Today I am spending too much time peering out a bedroom window looking for the postman. That’s the downside of shopping online. The waiting. The tracking. The imagining sorters in some imaginary mail depot seeing my box come towards them on a conveyor belt and think to themselves “Will I put this in a delivery bag so that it gets delivered today or will I go on my tea break? Or will I check to see if anyone has texted me in the last five seconds?” They go for the latter option and take out their phone, chuckle and spend the next ten minutes formulating a witty reply. The end result of which means I have to wait yet another day for my shopping. Wierdly I imagine all this in animation. Thats probably from watching so much Monsters Inc, Robots, Dispicable Me etc. The conveyor belt motif is one that comes up a lot in kids movies.
When will my stuff get here? Does “five days” include weekends? Does “ten days” really mean two weeks? Two weeks is an eternity.
Hearing the doorbell and racing to the door hoping and praying there will be a man standing on my doorstep holding one of those chunky electronic things for me to sign. Instead it’s a twenty two year old in square toed shoes holding a clipboard. “Hi! Don’t look so worried! Nothing too serious! Have you ever thought of switching to Eircom? Why? If you don’t mind me asking! Who is your current provider? How much do you pay them? If you don’t mind me asking!” The disappointment reminds me of answering the phone in the olden days, before caller i.d., when every call was a mystery until the voice at the other end identified themselves. While it rang I could live the fantasy that it might be a boy. When I answered it I lived the reality that it was my friend calling to see if a boy had rang. After I got married the sound of a ringing phone lost all the anguish and excitement and became just nothing, at worst an interruption, at best a distraction.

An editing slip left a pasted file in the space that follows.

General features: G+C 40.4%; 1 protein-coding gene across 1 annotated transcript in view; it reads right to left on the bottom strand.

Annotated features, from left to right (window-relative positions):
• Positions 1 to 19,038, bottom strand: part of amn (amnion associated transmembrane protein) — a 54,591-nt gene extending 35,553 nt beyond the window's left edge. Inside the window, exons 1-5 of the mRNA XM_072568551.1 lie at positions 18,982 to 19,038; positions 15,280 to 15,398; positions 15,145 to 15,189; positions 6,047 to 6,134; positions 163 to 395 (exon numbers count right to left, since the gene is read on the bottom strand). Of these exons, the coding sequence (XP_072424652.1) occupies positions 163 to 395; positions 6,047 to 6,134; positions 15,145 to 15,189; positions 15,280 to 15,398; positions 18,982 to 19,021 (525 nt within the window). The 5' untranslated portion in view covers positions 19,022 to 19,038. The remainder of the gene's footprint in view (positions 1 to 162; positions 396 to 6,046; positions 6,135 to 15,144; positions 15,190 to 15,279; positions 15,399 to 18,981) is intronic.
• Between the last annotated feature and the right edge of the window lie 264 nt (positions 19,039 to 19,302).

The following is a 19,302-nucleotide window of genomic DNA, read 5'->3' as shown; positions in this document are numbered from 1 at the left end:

Two weeks (ten working days) later, my husband is on his back in the driveway, underneath our car. Swearing loudly, he is trying to do something to the suspension which was the reason that caused it to, just that morning, fail the NCT. After much heaving and ho ing and sweating, he appears in the kitchen, grease stained and cross. He is carrying two boxes “These just arrived for you. You do realise that the car needs a new battery? Is all this stuff going on the visa?” He trudges out again, a fixed, worried look on his face, to try and replace the indicator bulb himself, because the garage charges fifty euros to do it, knowing that the contents of the boxes negates the whole exercise and thereby confirms to him the crapness of life and the pointlessness of tiny economies. On his knees with a screw driver his thoughts continues in the downward spiral through life, why did I buy this car? Why did I buy this house on this road with all these shitty ramps? Why the fuck wont this nut loosen? Right. I want to throw something now. Faaaaaaaaack!
In the kitchen I can hear and curse the timing of the delivery. To somewhat make up for my greed I try to do worthy things and shamefully ignore the boxes. I wash up, set the table, make an apple pie and feel like a terrible, terrible person. I find a long lost spelling notebook that would be have been safe in a school bag had I not spend so many selfish hours gazing at shopping websites. I look at Neily, checking his body count on the x box. If I was a better mother he would be sitting in the kitchen, doing collage and listening to Harry Potter audiobooks. Instead he is damaged from violent video games and I have all these possessions, and for what? I continue down my own spiral, hugging the kids, looking into their faces eagerly offering quality listening time. They looked puzzled, then bored. Where is a hair shirt when I need it? Probably on sale in some website now that I think of it.